“The fact that Northamptonshire council has had to issue a section 114 notice will hopefully at least make more people aware of the battering that local councils have endured thanks to the reckless actions of Westminster governments since 2010.”

Now the crisis is coming to a head.

The ruling Conservative group in Northants passed a motion of no confidence in its own council leader days before finally setting its budget on 28 February.

And Conservative councillor Robin Brown, who was responsible for drawing up the budget, told the meeting: “Northamptonshire is at the leading edge of a financial challenge the severity of which local government has never seen before.

“It is a challenge all top-tier authorities will face, but Northamptonshire has reached crisis point now.”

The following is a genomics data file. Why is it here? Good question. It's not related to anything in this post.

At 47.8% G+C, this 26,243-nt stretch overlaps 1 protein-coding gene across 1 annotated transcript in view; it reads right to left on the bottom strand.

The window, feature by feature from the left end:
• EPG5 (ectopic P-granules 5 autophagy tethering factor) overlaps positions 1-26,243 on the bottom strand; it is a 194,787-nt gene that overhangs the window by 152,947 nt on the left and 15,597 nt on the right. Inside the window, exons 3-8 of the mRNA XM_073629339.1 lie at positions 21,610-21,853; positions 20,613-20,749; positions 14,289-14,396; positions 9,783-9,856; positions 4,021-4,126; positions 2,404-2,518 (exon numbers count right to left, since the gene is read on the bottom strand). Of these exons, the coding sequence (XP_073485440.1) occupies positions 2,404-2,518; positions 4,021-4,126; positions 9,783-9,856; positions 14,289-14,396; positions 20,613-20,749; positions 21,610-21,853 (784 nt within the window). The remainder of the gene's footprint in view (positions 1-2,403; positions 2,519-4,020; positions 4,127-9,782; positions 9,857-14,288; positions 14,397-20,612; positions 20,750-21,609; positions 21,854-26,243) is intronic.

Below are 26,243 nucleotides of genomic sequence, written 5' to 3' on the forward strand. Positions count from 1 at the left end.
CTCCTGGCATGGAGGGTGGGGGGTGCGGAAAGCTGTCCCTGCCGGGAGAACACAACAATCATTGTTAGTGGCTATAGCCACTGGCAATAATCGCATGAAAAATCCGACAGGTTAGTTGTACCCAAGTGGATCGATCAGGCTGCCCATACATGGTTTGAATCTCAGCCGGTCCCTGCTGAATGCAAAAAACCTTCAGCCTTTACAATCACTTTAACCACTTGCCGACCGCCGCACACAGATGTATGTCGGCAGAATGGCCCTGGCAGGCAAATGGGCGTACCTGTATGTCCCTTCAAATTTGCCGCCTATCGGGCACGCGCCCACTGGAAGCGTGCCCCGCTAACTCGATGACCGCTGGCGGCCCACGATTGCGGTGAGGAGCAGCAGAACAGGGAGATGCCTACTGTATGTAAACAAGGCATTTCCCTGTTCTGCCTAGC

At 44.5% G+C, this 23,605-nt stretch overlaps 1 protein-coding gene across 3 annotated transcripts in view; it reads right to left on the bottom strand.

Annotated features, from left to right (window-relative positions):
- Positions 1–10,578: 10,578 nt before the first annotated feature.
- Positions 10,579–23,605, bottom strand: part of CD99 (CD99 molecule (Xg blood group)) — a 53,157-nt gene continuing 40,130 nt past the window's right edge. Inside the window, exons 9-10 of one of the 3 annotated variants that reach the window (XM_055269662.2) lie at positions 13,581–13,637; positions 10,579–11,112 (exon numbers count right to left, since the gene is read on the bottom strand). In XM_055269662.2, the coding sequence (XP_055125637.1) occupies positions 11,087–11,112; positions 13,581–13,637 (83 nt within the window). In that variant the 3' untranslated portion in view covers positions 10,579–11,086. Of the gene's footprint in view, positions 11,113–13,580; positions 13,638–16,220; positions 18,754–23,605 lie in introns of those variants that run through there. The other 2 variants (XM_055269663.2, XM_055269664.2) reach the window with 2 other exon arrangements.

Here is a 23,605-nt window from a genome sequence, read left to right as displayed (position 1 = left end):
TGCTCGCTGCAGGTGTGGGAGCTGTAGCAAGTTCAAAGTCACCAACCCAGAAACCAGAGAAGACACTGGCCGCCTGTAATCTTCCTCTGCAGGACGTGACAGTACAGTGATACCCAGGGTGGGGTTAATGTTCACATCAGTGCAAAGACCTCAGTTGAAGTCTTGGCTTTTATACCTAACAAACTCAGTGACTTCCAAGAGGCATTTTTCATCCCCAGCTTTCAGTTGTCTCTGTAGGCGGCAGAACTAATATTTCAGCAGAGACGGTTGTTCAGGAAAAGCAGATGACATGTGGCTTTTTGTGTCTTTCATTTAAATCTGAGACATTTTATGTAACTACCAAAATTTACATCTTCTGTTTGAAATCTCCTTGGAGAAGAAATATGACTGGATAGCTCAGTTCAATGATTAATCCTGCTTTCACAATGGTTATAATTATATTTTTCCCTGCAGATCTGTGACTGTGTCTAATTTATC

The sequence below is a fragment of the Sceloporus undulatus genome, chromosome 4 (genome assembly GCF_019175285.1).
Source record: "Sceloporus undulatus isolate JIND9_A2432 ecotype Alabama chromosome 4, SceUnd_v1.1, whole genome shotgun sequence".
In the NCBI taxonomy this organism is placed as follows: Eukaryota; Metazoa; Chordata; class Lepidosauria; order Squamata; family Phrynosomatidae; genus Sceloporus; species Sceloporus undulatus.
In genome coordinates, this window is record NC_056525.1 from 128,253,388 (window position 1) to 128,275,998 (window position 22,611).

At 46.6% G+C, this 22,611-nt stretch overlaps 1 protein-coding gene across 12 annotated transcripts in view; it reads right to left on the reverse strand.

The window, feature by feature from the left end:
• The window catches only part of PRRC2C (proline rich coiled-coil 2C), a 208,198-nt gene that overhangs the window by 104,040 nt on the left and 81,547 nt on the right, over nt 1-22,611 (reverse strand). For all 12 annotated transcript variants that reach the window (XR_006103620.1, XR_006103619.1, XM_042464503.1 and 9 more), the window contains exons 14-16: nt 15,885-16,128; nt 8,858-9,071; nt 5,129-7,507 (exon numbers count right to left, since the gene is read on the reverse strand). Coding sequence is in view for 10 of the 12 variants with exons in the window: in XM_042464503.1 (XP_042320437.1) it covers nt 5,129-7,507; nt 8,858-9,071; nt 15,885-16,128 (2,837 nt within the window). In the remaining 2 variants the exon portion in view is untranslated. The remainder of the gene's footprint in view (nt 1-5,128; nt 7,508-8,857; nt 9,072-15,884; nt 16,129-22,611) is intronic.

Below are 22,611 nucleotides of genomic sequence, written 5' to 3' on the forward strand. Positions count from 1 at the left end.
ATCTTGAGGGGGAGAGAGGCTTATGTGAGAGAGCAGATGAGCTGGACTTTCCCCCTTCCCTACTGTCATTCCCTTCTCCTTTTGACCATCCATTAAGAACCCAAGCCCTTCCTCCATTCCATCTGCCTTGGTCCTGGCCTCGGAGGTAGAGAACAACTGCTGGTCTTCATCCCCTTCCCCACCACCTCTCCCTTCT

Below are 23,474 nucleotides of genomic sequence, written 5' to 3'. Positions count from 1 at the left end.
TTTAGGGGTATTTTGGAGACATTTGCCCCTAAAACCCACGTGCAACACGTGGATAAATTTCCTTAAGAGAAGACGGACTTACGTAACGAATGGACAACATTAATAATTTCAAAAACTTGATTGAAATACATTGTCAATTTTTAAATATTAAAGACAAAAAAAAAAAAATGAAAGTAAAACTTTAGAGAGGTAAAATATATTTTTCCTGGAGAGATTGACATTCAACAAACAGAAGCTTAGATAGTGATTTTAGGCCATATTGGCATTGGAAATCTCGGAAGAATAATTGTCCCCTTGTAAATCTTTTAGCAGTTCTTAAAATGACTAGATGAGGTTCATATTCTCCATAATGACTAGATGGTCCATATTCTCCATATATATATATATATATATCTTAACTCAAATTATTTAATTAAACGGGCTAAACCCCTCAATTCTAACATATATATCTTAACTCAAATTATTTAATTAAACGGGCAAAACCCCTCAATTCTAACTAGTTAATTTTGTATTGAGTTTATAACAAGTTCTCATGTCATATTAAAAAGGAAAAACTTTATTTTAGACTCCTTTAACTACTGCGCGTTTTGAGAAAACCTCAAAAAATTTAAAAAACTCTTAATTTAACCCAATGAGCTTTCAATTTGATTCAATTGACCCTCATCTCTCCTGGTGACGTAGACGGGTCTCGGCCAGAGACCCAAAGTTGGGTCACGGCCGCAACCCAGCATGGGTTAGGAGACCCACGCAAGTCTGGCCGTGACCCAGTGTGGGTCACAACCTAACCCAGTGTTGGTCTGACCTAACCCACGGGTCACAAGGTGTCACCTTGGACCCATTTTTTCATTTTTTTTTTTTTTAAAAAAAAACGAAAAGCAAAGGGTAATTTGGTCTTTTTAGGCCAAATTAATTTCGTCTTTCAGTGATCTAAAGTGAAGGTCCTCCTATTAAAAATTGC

And whatever other individual factors are at play in Northamptonshire, whatever the result of the Caller inquiry, Mr Egan agrees that the council won’t be the last to find itself in dire straits, unless the government changes its approach to local government.

UNISON policy: Local government finance and protecting members’ jobs (motion passed at 2016 service group conference)


UNISON policy: Local government finance (motion passed at 2015 service group conference)


Conference debate: Cuts and privatisation create a ‘perfect storm’ in local government (14 June 2015)